Chinese e-commerce giant Alibaba curbs its crypto-related services in response to continued Bitcoin and altcoin bans in China. Alibaba has officially announced that it will suspend categories for BTC miners on the platform.

Restrictions on Bitcoin and altcoin miners from Alibaba

Alibaba officially announced on Monday that its platform will ban the sale of cryptocurrency mining devices (miners) on its website as of October 8, and will suspend categories for Blockchain miners and accessories. In addition to stopping the sale of crypto mining devices, Alibaba will also ban its platforms from being used to sell major cryptocurrencies such as Bitcoin (BTC), Ether (ETH), Litecoin (LTC), as well as smaller coins such as Quark (QRK).

According to the announcement nodollars, the new restrictions include but are not limited to crypto mining related hardware and software. Things like tutorials, guides and strategies related to crypto mining are also banned.

Those who sell such materials will be punished

In a detailed explanation of the new restrictions, the firm warned that all sellers who continue to list crypto miners or related products on Alibaba platforms after October 15 will face penalties under applicable rules. Alibaba said that as a penalty for listing, some stores may be blocked, and seller accounts may be frozen or closed.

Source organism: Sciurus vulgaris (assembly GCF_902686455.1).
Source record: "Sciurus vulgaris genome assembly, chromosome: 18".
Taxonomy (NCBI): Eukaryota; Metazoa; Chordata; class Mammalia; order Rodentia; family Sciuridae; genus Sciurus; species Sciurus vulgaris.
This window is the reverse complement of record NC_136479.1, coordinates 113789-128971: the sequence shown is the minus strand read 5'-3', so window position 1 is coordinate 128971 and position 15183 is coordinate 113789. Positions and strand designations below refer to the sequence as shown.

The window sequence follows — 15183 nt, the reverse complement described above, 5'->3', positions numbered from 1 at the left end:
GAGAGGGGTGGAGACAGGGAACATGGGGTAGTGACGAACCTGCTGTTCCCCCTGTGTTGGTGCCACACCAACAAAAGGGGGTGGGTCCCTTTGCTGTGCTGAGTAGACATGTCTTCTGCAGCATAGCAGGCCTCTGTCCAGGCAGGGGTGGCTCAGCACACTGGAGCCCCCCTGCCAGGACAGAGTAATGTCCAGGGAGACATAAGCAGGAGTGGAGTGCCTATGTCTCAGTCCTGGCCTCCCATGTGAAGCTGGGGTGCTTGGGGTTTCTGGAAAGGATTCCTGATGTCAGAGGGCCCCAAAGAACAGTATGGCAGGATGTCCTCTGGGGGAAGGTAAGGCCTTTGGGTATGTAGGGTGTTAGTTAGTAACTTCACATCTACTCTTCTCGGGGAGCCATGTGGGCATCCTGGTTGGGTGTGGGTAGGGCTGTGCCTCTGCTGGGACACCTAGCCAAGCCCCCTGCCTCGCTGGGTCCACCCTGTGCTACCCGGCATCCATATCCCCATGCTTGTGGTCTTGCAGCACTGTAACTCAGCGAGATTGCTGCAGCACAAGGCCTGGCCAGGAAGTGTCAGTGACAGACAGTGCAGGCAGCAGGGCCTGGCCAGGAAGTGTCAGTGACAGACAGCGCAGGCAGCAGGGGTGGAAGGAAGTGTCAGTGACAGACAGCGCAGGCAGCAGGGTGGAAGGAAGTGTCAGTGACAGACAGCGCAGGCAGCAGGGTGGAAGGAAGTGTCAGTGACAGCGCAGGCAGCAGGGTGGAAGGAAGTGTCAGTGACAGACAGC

The firm noted that these latest policy changes are in response to compliance problems in listing products and handling transactions. “Members are responsible for complying with the relevant laws and regulations applicable to any country of sale. “We will monitor policy changes in each country and adjust our control policies accordingly,” he said.

Alibaba’s move comes shortly after the Chinese government announced a series of new measures to combat crypto adoption by declaring all crypto-related transactions in the country illegal on September 24. Cryptocoin. com

As we reported , in response to this crypto lockdown, cryptocurrency exchanges such as Binance and Huobi have stopped some services in China. In addition, Sparkpool, the world’s second largest mining pool, has completely ceased operations.

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Michael Lewis


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